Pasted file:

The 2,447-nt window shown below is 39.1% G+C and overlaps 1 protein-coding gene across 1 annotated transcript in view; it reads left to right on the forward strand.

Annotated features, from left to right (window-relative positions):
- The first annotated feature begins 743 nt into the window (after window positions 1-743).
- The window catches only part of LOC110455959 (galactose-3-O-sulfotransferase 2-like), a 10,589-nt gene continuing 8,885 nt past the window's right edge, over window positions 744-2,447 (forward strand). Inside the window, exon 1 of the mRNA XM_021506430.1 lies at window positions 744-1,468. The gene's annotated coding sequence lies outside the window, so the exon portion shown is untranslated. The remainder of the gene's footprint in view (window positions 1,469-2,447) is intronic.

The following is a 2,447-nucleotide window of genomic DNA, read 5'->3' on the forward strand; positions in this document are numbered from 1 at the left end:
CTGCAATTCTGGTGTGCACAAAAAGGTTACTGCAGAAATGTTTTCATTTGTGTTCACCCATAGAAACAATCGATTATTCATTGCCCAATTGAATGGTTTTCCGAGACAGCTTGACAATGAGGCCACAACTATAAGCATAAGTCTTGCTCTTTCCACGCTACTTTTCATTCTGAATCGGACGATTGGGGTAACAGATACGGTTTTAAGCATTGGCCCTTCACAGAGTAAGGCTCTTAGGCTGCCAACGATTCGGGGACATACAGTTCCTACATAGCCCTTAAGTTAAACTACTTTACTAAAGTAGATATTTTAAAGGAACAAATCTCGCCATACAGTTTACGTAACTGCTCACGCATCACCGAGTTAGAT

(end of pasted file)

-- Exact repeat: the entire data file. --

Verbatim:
The 2,447-nt window shown below is 39.1% G+C and overlaps 1 protein-coding gene across 1 annotated transcript in view; it reads left to right on the forward strand.

Annotated features, from left to right (window-relative positions):
- The first annotated feature begins 743 nt into the window (after window positions 1-743).
- The window catches only part of LOC110455959 (galactose-3-O-sulfotransferase 2-like), a 10,589-nt gene continuing 8,885 nt past the window's right edge, over window positions 744-2,447 (forward strand). Inside the window, exon 1 of the mRNA XM_021506430.1 lies at window positions 744-1,468. The gene's annotated coding sequence lies outside the window, so the exon portion shown is untranslated. The remainder of the gene's footprint in view (window positions 1,469-2,447) is intronic.

The following is a 2,447-nucleotide window of genomic DNA, read 5'->3' on the forward strand; positions in this document are numbered from 1 at the left end:
CTGCAATTCTGGTGTGCACAAAAAGGTTACTGCAGAAATGTTTTCATTTGTGTTCACCCATAGAAACAATCGATTATTCATTGCCCAATTGAATGGTTTTCCGAGACAGCTTGACAATGAGGCCACAACTATAAGCATAAGTCTTGCTCTTTCCACGCTACTTTTCATTCTGAATCGGACGATTGGGGTAACAGATACGGTTTTAAGCATTGGCCCTTCACAGAGTAAGGCTCTTAGGCTGCCAACGATTCGGGGACATACAGTTCCTACATAGCCCTTAAGTTAAACTACTTTACTAAAGTAGATATTTTAAAGGAACAAATCTCGCCATACAGTTTACGTAACTGCTCACGCATCACCGAGTTAGAT